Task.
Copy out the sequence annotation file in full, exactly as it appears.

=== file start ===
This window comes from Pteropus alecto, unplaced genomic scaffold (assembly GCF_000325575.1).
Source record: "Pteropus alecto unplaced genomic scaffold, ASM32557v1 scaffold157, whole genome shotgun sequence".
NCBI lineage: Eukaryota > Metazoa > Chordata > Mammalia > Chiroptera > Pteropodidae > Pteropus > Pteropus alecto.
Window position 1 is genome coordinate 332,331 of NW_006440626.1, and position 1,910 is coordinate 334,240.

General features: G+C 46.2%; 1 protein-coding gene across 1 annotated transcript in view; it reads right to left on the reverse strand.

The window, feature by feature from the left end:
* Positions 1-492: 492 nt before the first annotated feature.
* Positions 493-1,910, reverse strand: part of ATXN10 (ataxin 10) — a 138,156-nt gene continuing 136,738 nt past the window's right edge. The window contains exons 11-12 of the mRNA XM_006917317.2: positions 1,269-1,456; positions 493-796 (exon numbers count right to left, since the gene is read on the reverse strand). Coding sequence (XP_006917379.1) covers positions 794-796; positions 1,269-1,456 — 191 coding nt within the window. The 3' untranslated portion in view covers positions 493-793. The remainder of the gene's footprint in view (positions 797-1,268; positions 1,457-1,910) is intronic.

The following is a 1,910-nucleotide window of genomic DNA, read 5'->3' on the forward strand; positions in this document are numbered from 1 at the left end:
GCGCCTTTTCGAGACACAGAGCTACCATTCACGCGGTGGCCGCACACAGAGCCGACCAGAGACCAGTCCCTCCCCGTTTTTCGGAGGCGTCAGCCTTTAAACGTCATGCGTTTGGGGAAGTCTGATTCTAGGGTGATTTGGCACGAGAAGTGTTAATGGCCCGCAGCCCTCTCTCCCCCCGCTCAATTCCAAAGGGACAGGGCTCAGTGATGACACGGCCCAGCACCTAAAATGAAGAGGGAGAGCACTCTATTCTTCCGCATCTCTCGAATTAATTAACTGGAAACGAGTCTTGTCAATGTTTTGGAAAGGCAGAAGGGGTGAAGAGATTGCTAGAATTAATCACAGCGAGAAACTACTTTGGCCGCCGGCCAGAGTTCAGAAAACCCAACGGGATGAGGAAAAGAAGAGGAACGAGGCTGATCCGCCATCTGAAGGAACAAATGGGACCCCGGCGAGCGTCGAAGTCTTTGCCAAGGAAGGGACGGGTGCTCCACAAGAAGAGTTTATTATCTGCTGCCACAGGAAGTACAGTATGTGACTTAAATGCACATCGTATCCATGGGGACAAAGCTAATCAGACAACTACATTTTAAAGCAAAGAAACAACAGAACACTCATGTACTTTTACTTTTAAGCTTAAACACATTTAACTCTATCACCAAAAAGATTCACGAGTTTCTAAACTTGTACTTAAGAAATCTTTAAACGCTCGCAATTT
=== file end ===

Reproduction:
This window comes from Pteropus alecto, unplaced genomic scaffold (assembly GCF_000325575.1).
Source record: "Pteropus alecto unplaced genomic scaffold, ASM32557v1 scaffold157, whole genome shotgun sequence".
NCBI lineage: Eukaryota > Metazoa > Chordata > Mammalia > Chiroptera > Pteropodidae > Pteropus > Pteropus alecto.
Window position 1 is genome coordinate 332,331 of NW_006440626.1, and position 1,910 is coordinate 334,240.

General features: G+C 46.2%; 1 protein-coding gene across 1 annotated transcript in view; it reads right to left on the reverse strand.

The window, feature by feature from the left end:
* Positions 1-492: 492 nt before the first annotated feature.
* Positions 493-1,910, reverse strand: part of ATXN10 (ataxin 10) — a 138,156-nt gene continuing 136,738 nt past the window's right edge. The window contains exons 11-12 of the mRNA XM_006917317.2: positions 1,269-1,456; positions 493-796 (exon numbers count right to left, since the gene is read on the reverse strand). Coding sequence (XP_006917379.1) covers positions 794-796; positions 1,269-1,456 — 191 coding nt within the window. The 3' untranslated portion in view covers positions 493-793. The remainder of the gene's footprint in view (positions 797-1,268; positions 1,457-1,910) is intronic.

The following is a 1,910-nucleotide window of genomic DNA, read 5'->3' on the forward strand; positions in this document are numbered from 1 at the left end:
GCGCCTTTTCGAGACACAGAGCTACCATTCACGCGGTGGCCGCACACAGAGCCGACCAGAGACCAGTCCCTCCCCGTTTTTCGGAGGCGTCAGCCTTTAAACGTCATGCGTTTGGGGAAGTCTGATTCTAGGGTGATTTGGCACGAGAAGTGTTAATGGCCCGCAGCCCTCTCTCCCCCCGCTCAATTCCAAAGGGACAGGGCTCAGTGATGACACGGCCCAGCACCTAAAATGAAGAGGGAGAGCACTCTATTCTTCCGCATCTCTCGAATTAATTAACTGGAAACGAGTCTTGTCAATGTTTTGGAAAGGCAGAAGGGGTGAAGAGATTGCTAGAATTAATCACAGCGAGAAACTACTTTGGCCGCCGGCCAGAGTTCAGAAAACCCAACGGGATGAGGAAAAGAAGAGGAACGAGGCTGATCCGCCATCTGAAGGAACAAATGGGACCCCGGCGAGCGTCGAAGTCTTTGCCAAGGAAGGGACGGGTGCTCCACAAGAAGAGTTTATTATCTGCTGCCACAGGAAGTACAGTATGTGACTTAAATGCACATCGTATCCATGGGGACAAAGCTAATCAGACAACTACATTTTAAAGCAAAGAAACAACAGAACACTCATGTACTTTTACTTTTAAGCTTAAACACATTTAACTCTATCACCAAAAAGATTCACGAGTTTCTAAACTTGTACTTAAGAAATCTTTAAACGCTCGCAATTT